In particular, if your healthcare provider suspects myofascial pain syndrome, they will look for possible trigger points . Similarly, if fibromyalgia is suspected, your doctor will examine several tender points.

Blood test

Blood tests can be very helpful in diagnosing certain causes of muscle pain.

For example, an elevated inflammatory marker such as erythrocyte sedimentation rate (ESR) will be present in polymyalgia rheumatica.

Other appropriate (but not exhaustive) laboratory tests may include the following:


During the diagnostic process, your healthcare provider may order one or more imaging tests. Examples of such tests include:

Other tests

Depending on the medical condition that your healthcare provider suspects, you may need to perform other tests to confirm the diagnosis. For example, to diagnose (and manage) compartment syndrome, your healthcare provider will insert a needle or thin tube into the affected muscle to access the pressure, performing what is known as a compartment pressure measurement .

A muscle biopsy can be done to diagnose inflammatory myopathy. Finally, if rhabdomyolysis is suspected, a urine myoglobin test will be ordered.

Watch out

After you are diagnosed with muscle pain, your healthcare provider will create a treatment plan that addresses both your pain and the underlying problem.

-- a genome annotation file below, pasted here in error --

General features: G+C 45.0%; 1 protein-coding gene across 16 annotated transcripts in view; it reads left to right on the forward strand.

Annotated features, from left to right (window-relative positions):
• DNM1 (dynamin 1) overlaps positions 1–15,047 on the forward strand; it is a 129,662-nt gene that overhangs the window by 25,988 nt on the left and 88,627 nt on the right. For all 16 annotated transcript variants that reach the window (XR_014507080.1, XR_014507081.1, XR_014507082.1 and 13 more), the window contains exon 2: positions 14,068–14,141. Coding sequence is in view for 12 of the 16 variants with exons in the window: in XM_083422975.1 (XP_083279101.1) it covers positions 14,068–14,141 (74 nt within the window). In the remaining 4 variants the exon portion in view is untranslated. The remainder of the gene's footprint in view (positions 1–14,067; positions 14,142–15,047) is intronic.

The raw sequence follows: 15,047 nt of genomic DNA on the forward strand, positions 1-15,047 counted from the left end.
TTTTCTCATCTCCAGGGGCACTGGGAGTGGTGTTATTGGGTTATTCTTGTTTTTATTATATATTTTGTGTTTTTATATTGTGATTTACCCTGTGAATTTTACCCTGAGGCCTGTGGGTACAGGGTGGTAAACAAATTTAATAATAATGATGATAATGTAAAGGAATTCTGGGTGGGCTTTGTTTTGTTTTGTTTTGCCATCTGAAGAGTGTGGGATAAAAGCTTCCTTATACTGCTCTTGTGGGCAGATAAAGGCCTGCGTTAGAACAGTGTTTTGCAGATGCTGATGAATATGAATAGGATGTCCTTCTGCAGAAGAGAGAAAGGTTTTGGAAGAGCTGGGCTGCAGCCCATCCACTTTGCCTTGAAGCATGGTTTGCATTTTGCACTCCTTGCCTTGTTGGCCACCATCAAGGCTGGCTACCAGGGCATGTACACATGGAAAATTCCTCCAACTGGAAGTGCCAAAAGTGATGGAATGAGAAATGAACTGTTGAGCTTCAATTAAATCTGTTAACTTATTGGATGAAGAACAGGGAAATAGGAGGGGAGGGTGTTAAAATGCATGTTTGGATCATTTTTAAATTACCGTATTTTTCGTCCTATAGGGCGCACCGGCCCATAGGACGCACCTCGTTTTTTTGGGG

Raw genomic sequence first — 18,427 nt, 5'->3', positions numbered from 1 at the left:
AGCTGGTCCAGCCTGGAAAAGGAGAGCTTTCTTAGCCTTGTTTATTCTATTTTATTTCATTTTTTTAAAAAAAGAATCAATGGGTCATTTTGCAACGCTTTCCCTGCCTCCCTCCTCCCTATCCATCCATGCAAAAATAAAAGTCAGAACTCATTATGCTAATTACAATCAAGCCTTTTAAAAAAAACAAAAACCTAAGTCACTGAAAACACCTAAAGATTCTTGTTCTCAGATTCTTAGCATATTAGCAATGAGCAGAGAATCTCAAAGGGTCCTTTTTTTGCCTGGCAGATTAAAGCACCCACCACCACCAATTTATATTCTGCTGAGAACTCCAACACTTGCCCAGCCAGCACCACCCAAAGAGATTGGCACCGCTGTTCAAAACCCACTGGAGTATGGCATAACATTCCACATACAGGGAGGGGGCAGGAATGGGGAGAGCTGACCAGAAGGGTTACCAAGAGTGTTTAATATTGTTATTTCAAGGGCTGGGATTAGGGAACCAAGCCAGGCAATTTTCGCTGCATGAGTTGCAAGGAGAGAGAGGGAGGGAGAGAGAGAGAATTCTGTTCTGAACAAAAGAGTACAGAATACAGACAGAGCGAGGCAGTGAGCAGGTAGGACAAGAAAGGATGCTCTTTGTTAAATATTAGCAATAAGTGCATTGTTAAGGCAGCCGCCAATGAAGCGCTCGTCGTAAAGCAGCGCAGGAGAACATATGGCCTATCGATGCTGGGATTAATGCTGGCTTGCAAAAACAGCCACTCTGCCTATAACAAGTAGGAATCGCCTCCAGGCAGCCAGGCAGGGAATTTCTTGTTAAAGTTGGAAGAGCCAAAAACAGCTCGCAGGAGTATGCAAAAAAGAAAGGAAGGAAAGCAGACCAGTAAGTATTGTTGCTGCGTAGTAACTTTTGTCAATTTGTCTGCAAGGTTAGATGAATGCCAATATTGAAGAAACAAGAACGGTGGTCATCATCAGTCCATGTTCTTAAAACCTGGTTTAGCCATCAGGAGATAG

Self-service strategies

When muscle pain is associated with overuse, stretching, or bruising, it can be treated with the RICE protocol:

  • Rest: Allow injured muscles to rest as much as possible to allow acute inflammation to subside.
  • Ice: Apply a cold compress to the sore muscle for 15 minutes, about every four to six hours, and after exercising or using the muscles.
  • Compression: Wrap the sore muscle with an elastic bandage or bandage for support.
  • Lifting : lift the affected muscle above the level of the heart (if possible).


In addition to relieving muscle pain, your healthcare provider may prescribe several medications to treat the underlying problem:

Non-steroidal anti-inflammatory drugs (NSAIDs)

NSAIDs such as Aleve (naproxen) or Motrin (ibuprofen) are recommended for the treatment of certain muscle pain conditions, such as muscle strain / injury and myofascial pain syndrome.

Muscle relaxants

Muscle relaxants such as Flexeril (cyclobenzaprine) and Zanaflex (tizanidine) can be used to relieve pain from an acute muscle injury.


Tricyclic antidepressants such as elavil (amitriptyline) are sometimes prescribed to treat myofascial pain syndrome, fibromyalgia, or chronic fatigue syndrome.

Similarly, other antidepressants, including the serotonin-norepinephrine reuptake inhibitor Cimbalta (duloxetine), may be used to treat myofascial pain syndrome or fibromyalgia, especially if the person cannot tolerate or receive any benefit from the tricyclic antidepressant. .


Corticosteroids (also called steroids) are used to treat many inflammatory conditions such as polymyalgia rheumatica and inflammatory myopathies.

Be aware that steroids (such as prednisone) have serious side effects when taken for a long time.